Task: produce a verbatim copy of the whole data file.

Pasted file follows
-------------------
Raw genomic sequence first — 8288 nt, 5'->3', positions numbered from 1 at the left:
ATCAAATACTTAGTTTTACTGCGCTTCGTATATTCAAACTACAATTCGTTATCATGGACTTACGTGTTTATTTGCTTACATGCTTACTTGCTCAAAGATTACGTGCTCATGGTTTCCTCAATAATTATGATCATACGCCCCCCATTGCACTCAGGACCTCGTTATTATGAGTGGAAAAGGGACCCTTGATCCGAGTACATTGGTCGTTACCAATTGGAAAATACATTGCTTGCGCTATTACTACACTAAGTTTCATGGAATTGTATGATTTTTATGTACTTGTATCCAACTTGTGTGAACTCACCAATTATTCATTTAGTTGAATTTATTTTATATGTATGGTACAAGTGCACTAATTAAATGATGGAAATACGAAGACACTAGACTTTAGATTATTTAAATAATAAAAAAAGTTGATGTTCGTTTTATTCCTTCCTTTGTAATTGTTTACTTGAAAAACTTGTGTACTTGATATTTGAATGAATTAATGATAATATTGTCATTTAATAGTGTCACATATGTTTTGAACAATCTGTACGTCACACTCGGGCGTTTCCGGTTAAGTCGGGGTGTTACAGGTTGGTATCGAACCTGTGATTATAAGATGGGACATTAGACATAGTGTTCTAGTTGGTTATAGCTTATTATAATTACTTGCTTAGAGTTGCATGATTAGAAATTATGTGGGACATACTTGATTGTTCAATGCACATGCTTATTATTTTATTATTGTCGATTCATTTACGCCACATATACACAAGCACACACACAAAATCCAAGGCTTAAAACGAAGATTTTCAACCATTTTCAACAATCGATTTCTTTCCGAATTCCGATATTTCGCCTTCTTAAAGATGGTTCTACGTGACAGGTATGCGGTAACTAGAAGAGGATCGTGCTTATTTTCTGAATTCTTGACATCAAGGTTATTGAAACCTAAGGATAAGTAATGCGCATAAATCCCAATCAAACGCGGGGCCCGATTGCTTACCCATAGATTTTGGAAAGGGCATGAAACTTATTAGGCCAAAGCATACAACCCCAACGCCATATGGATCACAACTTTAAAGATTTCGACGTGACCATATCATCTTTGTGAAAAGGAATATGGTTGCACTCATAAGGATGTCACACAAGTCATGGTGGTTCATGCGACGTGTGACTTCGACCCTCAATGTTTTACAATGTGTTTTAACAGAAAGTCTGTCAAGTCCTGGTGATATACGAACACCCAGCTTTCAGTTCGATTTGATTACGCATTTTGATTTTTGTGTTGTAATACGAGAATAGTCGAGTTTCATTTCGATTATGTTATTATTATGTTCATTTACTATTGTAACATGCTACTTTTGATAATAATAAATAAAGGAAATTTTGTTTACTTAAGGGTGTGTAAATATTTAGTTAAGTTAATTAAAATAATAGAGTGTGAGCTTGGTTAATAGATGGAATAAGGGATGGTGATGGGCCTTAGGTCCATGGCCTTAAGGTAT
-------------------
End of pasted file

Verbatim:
Raw genomic sequence first — 8288 nt, 5'->3', positions numbered from 1 at the left:
ATCAAATACTTAGTTTTACTGCGCTTCGTATATTCAAACTACAATTCGTTATCATGGACTTACGTGTTTATTTGCTTACATGCTTACTTGCTCAAAGATTACGTGCTCATGGTTTCCTCAATAATTATGATCATACGCCCCCCATTGCACTCAGGACCTCGTTATTATGAGTGGAAAAGGGACCCTTGATCCGAGTACATTGGTCGTTACCAATTGGAAAATACATTGCTTGCGCTATTACTACACTAAGTTTCATGGAATTGTATGATTTTTATGTACTTGTATCCAACTTGTGTGAACTCACCAATTATTCATTTAGTTGAATTTATTTTATATGTATGGTACAAGTGCACTAATTAAATGATGGAAATACGAAGACACTAGACTTTAGATTATTTAAATAATAAAAAAAGTTGATGTTCGTTTTATTCCTTCCTTTGTAATTGTTTACTTGAAAAACTTGTGTACTTGATATTTGAATGAATTAATGATAATATTGTCATTTAATAGTGTCACATATGTTTTGAACAATCTGTACGTCACACTCGGGCGTTTCCGGTTAAGTCGGGGTGTTACAGGTTGGTATCGAACCTGTGATTATAAGATGGGACATTAGACATAGTGTTCTAGTTGGTTATAGCTTATTATAATTACTTGCTTAGAGTTGCATGATTAGAAATTATGTGGGACATACTTGATTGTTCAATGCACATGCTTATTATTTTATTATTGTCGATTCATTTACGCCACATATACACAAGCACACACACAAAATCCAAGGCTTAAAACGAAGATTTTCAACCATTTTCAACAATCGATTTCTTTCCGAATTCCGATATTTCGCCTTCTTAAAGATGGTTCTACGTGACAGGTATGCGGTAACTAGAAGAGGATCGTGCTTATTTTCTGAATTCTTGACATCAAGGTTATTGAAACCTAAGGATAAGTAATGCGCATAAATCCCAATCAAACGCGGGGCCCGATTGCTTACCCATAGATTTTGGAAAGGGCATGAAACTTATTAGGCCAAAGCATACAACCCCAACGCCATATGGATCACAACTTTAAAGATTTCGACGTGACCATATCATCTTTGTGAAAAGGAATATGGTTGCACTCATAAGGATGTCACACAAGTCATGGTGGTTCATGCGACGTGTGACTTCGACCCTCAATGTTTTACAATGTGTTTTAACAGAAAGTCTGTCAAGTCCTGGTGATATACGAACACCCAGCTTTCAGTTCGATTTGATTACGCATTTTGATTTTTGTGTTGTAATACGAGAATAGTCGAGTTTCATTTCGATTATGTTATTATTATGTTCATTTACTATTGTAACATGCTACTTTTGATAATAATAAATAAAGGAAATTTTGTTTACTTAAGGGTGTGTAAATATTTAGTTAAGTTAATTAAAATAATAGAGTGTGAGCTTGGTTAATAGATGGAATAAGGGATGGTGATGGGCCTTAGGTCCATGGCCTTAAGGTAT